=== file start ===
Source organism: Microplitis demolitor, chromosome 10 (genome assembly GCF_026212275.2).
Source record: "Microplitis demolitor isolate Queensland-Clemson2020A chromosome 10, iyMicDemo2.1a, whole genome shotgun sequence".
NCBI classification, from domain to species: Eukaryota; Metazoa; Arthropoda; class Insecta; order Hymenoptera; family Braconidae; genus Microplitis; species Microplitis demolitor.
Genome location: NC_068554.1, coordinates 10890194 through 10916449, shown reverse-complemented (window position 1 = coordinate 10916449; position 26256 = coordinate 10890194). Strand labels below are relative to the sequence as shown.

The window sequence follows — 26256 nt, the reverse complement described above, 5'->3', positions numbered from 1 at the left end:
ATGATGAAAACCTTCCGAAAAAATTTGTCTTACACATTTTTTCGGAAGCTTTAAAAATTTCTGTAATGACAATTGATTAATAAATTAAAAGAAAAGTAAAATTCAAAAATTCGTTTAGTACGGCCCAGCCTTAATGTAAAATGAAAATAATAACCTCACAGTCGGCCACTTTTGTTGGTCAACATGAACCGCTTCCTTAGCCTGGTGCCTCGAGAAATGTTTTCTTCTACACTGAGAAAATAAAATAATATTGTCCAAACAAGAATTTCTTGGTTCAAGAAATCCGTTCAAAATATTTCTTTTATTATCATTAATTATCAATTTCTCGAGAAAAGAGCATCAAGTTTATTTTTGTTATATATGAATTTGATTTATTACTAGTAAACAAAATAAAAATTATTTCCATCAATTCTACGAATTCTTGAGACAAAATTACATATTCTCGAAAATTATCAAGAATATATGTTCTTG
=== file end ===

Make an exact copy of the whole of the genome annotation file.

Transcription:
Source organism: Microplitis demolitor, chromosome 10 (genome assembly GCF_026212275.2).
Source record: "Microplitis demolitor isolate Queensland-Clemson2020A chromosome 10, iyMicDemo2.1a, whole genome shotgun sequence".
NCBI classification, from domain to species: Eukaryota; Metazoa; Arthropoda; class Insecta; order Hymenoptera; family Braconidae; genus Microplitis; species Microplitis demolitor.
Genome location: NC_068554.1, coordinates 10890194 through 10916449, shown reverse-complemented (window position 1 = coordinate 10916449; position 26256 = coordinate 10890194). Strand labels below are relative to the sequence as shown.

The window sequence follows — 26256 nt, the reverse complement described above, 5'->3', positions numbered from 1 at the left end:
ATGATGAAAACCTTCCGAAAAAATTTGTCTTACACATTTTTTCGGAAGCTTTAAAAATTTCTGTAATGACAATTGATTAATAAATTAAAAGAAAAGTAAAATTCAAAAATTCGTTTAGTACGGCCCAGCCTTAATGTAAAATGAAAATAATAACCTCACAGTCGGCCACTTTTGTTGGTCAACATGAACCGCTTCCTTAGCCTGGTGCCTCGAGAAATGTTTTCTTCTACACTGAGAAAATAAAATAATATTGTCCAAACAAGAATTTCTTGGTTCAAGAAATCCGTTCAAAATATTTCTTTTATTATCATTAATTATCAATTTCTCGAGAAAAGAGCATCAAGTTTATTTTTGTTATATATGAATTTGATTTATTACTAGTAAACAAAATAAAAATTATTTCCATCAATTCTACGAATTCTTGAGACAAAATTACATATTCTCGAAAATTATCAAGAATATATGTTCTTG